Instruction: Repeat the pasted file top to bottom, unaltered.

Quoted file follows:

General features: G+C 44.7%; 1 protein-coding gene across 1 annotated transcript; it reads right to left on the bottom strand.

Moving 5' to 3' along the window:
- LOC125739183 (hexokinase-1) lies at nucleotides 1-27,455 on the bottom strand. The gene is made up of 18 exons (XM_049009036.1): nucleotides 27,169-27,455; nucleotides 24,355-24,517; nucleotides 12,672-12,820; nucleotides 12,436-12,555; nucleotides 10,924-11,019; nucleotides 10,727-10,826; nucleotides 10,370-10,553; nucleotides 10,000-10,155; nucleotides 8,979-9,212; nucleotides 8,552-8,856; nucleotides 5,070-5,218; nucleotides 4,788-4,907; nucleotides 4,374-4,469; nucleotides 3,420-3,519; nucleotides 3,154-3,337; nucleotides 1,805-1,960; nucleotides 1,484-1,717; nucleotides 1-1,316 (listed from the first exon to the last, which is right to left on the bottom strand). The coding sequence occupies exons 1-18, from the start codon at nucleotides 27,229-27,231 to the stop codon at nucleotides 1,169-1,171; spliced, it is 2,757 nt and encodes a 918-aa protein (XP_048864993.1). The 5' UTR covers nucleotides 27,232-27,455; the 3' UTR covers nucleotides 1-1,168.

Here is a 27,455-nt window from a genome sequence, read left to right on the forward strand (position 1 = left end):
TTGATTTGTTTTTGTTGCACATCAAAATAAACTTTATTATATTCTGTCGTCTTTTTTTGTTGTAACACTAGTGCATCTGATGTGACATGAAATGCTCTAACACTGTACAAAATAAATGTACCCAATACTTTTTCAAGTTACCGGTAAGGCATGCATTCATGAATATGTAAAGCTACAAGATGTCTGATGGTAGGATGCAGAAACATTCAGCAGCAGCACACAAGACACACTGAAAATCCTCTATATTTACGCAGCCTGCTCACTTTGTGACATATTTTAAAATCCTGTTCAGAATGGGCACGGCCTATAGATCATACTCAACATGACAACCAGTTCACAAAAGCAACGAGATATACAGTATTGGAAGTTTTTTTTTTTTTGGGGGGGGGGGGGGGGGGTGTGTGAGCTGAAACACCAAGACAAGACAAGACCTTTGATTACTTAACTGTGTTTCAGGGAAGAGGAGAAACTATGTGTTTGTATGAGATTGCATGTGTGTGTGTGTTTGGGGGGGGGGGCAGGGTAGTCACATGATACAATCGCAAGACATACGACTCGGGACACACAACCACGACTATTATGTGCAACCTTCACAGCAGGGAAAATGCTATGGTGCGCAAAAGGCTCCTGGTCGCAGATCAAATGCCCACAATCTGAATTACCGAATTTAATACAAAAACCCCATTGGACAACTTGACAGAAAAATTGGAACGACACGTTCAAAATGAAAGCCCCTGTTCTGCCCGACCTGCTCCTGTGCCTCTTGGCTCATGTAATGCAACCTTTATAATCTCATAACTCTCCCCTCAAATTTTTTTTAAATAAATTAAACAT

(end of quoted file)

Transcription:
General features: G+C 44.7%; 1 protein-coding gene across 1 annotated transcript; it reads right to left on the bottom strand.

Moving 5' to 3' along the window:
- LOC125739183 (hexokinase-1) lies at nucleotides 1-27,455 on the bottom strand. The gene is made up of 18 exons (XM_049009036.1): nucleotides 27,169-27,455; nucleotides 24,355-24,517; nucleotides 12,672-12,820; nucleotides 12,436-12,555; nucleotides 10,924-11,019; nucleotides 10,727-10,826; nucleotides 10,370-10,553; nucleotides 10,000-10,155; nucleotides 8,979-9,212; nucleotides 8,552-8,856; nucleotides 5,070-5,218; nucleotides 4,788-4,907; nucleotides 4,374-4,469; nucleotides 3,420-3,519; nucleotides 3,154-3,337; nucleotides 1,805-1,960; nucleotides 1,484-1,717; nucleotides 1-1,316 (listed from the first exon to the last, which is right to left on the bottom strand). The coding sequence occupies exons 1-18, from the start codon at nucleotides 27,229-27,231 to the stop codon at nucleotides 1,169-1,171; spliced, it is 2,757 nt and encodes a 918-aa protein (XP_048864993.1). The 5' UTR covers nucleotides 27,232-27,455; the 3' UTR covers nucleotides 1-1,168.

Here is a 27,455-nt window from a genome sequence, read left to right on the forward strand (position 1 = left end):
TTGATTTGTTTTTGTTGCACATCAAAATAAACTTTATTATATTCTGTCGTCTTTTTTTGTTGTAACACTAGTGCATCTGATGTGACATGAAATGCTCTAACACTGTACAAAATAAATGTACCCAATACTTTTTCAAGTTACCGGTAAGGCATGCATTCATGAATATGTAAAGCTACAAGATGTCTGATGGTAGGATGCAGAAACATTCAGCAGCAGCACACAAGACACACTGAAAATCCTCTATATTTACGCAGCCTGCTCACTTTGTGACATATTTTAAAATCCTGTTCAGAATGGGCACGGCCTATAGATCATACTCAACATGACAACCAGTTCACAAAAGCAACGAGATATACAGTATTGGAAGTTTTTTTTTTTTTGGGGGGGGGGGGGGGGGGTGTGTGAGCTGAAACACCAAGACAAGACAAGACCTTTGATTACTTAACTGTGTTTCAGGGAAGAGGAGAAACTATGTGTTTGTATGAGATTGCATGTGTGTGTGTGTTTGGGGGGGGGGGCAGGGTAGTCACATGATACAATCGCAAGACATACGACTCGGGACACACAACCACGACTATTATGTGCAACCTTCACAGCAGGGAAAATGCTATGGTGCGCAAAAGGCTCCTGGTCGCAGATCAAATGCCCACAATCTGAATTACCGAATTTAATACAAAAACCCCATTGGACAACTTGACAGAAAAATTGGAACGACACGTTCAAAATGAAAGCCCCTGTTCTGCCCGACCTGCTCCTGTGCCTCTTGGCTCATGTAATGCAACCTTTATAATCTCATAACTCTCCCCTCAAATTTTTTTTAAATAAATTAAACAT